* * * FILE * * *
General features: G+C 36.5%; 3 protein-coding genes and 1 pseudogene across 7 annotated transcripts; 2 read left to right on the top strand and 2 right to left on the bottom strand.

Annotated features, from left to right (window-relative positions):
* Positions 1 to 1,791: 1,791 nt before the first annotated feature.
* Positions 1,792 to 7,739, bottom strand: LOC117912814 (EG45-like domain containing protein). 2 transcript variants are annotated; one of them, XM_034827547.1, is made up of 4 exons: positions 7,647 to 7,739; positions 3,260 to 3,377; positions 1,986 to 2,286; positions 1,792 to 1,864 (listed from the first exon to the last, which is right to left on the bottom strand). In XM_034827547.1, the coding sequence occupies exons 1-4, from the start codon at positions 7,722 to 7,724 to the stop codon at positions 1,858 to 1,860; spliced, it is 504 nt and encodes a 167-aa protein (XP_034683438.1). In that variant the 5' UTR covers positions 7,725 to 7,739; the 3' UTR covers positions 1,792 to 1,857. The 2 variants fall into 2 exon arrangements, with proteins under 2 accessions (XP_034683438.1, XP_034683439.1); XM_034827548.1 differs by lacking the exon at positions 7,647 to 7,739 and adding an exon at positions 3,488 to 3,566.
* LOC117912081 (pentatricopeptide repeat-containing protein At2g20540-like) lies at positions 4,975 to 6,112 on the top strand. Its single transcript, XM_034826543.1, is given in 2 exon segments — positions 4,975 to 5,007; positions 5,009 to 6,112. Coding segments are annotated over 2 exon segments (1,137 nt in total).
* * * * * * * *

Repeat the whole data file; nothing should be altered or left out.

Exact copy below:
General features: G+C 36.5%; 3 protein-coding genes and 1 pseudogene across 7 annotated transcripts; 2 read left to right on the top strand and 2 right to left on the bottom strand.

Annotated features, from left to right (window-relative positions):
* Positions 1 to 1,791: 1,791 nt before the first annotated feature.
* Positions 1,792 to 7,739, bottom strand: LOC117912814 (EG45-like domain containing protein). 2 transcript variants are annotated; one of them, XM_034827547.1, is made up of 4 exons: positions 7,647 to 7,739; positions 3,260 to 3,377; positions 1,986 to 2,286; positions 1,792 to 1,864 (listed from the first exon to the last, which is right to left on the bottom strand). In XM_034827547.1, the coding sequence occupies exons 1-4, from the start codon at positions 7,722 to 7,724 to the stop codon at positions 1,858 to 1,860; spliced, it is 504 nt and encodes a 167-aa protein (XP_034683438.1). In that variant the 5' UTR covers positions 7,725 to 7,739; the 3' UTR covers positions 1,792 to 1,857. The 2 variants fall into 2 exon arrangements, with proteins under 2 accessions (XP_034683438.1, XP_034683439.1); XM_034827548.1 differs by lacking the exon at positions 7,647 to 7,739 and adding an exon at positions 3,488 to 3,566.
* LOC117912081 (pentatricopeptide repeat-containing protein At2g20540-like) lies at positions 4,975 to 6,112 on the top strand. Its single transcript, XM_034826543.1, is given in 2 exon segments — positions 4,975 to 5,007; positions 5,009 to 6,112. Coding segments are annotated over 2 exon segments (1,137 nt in total).